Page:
No matter how many people you tell about Google's free SMS services, dozens more phone owners without browsers or great coverage are still unaware. In fact, you might not have known yourself, eh? Text GOOGLE (466453) with a basic query—the kind you'd type into Google in a browser, but sometimes with a bit more preface. "Movies 12345" gets you general listings for the 12345 ZIP code, while "Red 12345" shows the closest showtimes for that particular movie. Flight status, weather, directions, business lookups—they're all a text away. Time-saving tip: text SET LOCATION, followed by your ZIP code, to provide a default location and never have to type your ZIP again.
The Backup: FREE-411
You'll have to listen to a 10-second advertisement before you can say anything yourself. The voice prompts take a while to let you go, and the phrase recognition doesn't seem as keen as Google or Bing. But FREE-411 has an easy to remember number, and it's still what it promises: free, not exorbitantly expensive through your carrier.
FREE-411 can also text you with driving directions that you set up with your voice, and claims to offer a full set of residential and governmental listings, in addition to business.
Number:Those are our picks for finding and getting to a destination without paying a ridiculously heavy fee. What services do you use, especially if you don't have a smartphone or web access handy?
Send an email to Kevin Purdy, the author of this post, at firstname.lastname@example.org.
Aiden's favorite thing to do is draw monsters. His family is selling copies of his monster pix ($12 + $3 shipping) to raise money to help pay for his leukemia treatment. Pretty cool if you ask me. I got the Frankenstein one. Which one are you getting? Click here to see his store on Etsy.
To learn more about Aidan and how your purchase helps, please visit www.AidforAidan.wordpress.com.
An embarrassing error on Google Maps has been blamed for Nicaragua’s accidental invasion of Costa Rica. Last week, Nicaraguan troops crossed the border, took down a Costa Rican flag and defiantly raised their own flag on Costa Rican turf.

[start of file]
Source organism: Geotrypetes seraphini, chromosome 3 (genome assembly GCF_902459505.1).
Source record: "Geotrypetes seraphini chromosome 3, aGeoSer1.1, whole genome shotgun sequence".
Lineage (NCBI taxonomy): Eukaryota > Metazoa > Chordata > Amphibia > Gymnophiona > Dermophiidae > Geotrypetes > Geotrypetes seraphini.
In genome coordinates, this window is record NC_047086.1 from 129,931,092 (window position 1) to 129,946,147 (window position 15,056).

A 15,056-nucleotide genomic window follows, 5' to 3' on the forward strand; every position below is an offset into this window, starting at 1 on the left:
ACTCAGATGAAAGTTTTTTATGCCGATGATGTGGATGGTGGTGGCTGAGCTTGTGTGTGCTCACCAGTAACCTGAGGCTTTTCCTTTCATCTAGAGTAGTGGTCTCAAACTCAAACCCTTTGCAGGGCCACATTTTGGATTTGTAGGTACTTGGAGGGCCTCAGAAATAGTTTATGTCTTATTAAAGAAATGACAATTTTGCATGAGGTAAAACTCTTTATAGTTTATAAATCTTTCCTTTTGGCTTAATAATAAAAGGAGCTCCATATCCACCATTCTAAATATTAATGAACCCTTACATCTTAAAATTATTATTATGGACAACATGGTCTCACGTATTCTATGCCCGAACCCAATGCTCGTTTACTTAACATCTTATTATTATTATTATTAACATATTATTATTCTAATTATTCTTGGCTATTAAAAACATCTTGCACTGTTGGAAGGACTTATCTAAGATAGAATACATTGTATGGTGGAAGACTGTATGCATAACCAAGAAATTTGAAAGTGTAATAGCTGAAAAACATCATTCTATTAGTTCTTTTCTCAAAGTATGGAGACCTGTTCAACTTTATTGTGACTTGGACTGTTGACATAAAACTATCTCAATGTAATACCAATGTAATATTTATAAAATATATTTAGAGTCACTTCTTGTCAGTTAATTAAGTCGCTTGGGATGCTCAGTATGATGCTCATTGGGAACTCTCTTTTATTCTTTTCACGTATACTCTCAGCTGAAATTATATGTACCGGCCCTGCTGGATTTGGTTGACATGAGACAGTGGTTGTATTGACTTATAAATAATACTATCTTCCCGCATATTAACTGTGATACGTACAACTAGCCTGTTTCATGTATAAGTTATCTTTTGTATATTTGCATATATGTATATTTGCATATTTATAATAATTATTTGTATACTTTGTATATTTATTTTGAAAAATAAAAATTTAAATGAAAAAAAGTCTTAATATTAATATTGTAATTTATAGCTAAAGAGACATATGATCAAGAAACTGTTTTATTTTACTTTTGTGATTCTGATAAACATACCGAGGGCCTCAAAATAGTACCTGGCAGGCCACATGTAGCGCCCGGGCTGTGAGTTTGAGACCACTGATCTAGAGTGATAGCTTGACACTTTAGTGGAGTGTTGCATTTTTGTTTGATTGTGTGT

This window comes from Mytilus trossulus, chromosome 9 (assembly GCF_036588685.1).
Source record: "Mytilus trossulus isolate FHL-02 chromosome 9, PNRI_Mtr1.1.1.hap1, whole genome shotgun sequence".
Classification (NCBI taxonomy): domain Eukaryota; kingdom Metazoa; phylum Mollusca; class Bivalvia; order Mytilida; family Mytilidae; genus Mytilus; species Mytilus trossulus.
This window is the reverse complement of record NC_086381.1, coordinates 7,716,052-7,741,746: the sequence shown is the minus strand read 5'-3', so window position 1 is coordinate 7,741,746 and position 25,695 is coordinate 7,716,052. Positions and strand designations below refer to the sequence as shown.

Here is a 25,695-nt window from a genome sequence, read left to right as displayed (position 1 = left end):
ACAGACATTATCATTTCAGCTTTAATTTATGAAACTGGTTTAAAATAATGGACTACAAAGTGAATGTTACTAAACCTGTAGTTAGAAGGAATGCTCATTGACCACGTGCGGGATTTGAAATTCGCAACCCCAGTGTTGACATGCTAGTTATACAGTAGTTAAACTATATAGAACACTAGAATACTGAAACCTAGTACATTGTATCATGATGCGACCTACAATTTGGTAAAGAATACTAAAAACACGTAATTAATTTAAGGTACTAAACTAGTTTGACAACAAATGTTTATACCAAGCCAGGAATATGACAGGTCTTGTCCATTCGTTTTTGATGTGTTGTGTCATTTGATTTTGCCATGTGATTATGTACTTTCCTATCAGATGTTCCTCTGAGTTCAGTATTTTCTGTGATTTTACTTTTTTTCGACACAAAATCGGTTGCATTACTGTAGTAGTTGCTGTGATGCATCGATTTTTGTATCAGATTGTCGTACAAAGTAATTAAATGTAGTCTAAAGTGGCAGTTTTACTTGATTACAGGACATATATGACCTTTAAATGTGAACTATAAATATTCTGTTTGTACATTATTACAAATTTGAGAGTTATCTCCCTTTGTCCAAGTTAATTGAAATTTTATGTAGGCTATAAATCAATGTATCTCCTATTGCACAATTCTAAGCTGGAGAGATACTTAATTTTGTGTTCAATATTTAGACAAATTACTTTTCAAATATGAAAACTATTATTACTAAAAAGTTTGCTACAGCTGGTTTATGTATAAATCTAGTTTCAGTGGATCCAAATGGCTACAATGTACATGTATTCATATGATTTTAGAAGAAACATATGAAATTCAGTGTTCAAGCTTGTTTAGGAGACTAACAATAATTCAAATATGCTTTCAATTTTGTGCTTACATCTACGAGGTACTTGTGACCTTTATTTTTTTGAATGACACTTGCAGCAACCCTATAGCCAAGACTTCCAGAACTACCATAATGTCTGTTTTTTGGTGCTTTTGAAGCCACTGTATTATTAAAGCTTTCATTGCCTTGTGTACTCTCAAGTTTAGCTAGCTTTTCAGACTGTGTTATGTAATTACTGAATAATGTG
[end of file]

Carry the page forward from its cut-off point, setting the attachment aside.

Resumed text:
But the troops’ commander, Eden Pastora, told a Costa Rican newspaper, La Nacion, that his invasion was not his fault, because Google Maps mistakenly said the territory belonged to Nicaragua. Government officials in Nicaragua have also blamed a “bug in Google” for the error.
Now, the Organization of American States and UN Security Council are being called in to mediate the dispute, and find a solution to the problem caused by Google. “Costa Rica is seeing its dignity smeared and there is a sense of great national urgency,” said Costa Rica’s excellently-named President Laura Chinchilla.
The search giant has owned up and admitted to its mistake, saying that an error, by up to 2.7 kilometers, arose in the compilation of the border source data with the US Department of State. It has now received correct and accurate data, and is working on updating the map.
“Cartography is a complex undertaking, and borders are always changing” said Charlie Hale, geopolicy analyst at Google. Indeed, this particular border is a hotly contested issue, with dispute over who owns land around the San Juan River dating back to the mid-19th century.
It’s not the first time that Google’s messed up its maps. Earlier this year, Cambodia hit out against Google’s representation of the Thai-Cambodia border. And in September, Google completely misplaced the Florida town of Sunrise, frustrating local businesses and council officials.
Perhaps the most embarrassing thing for Google, though, is that competitor Microsoft has the border definition right on its maps. If Nicaraguan commander Pastora had used Bing Maps, the entire red-faced incident might never have happened.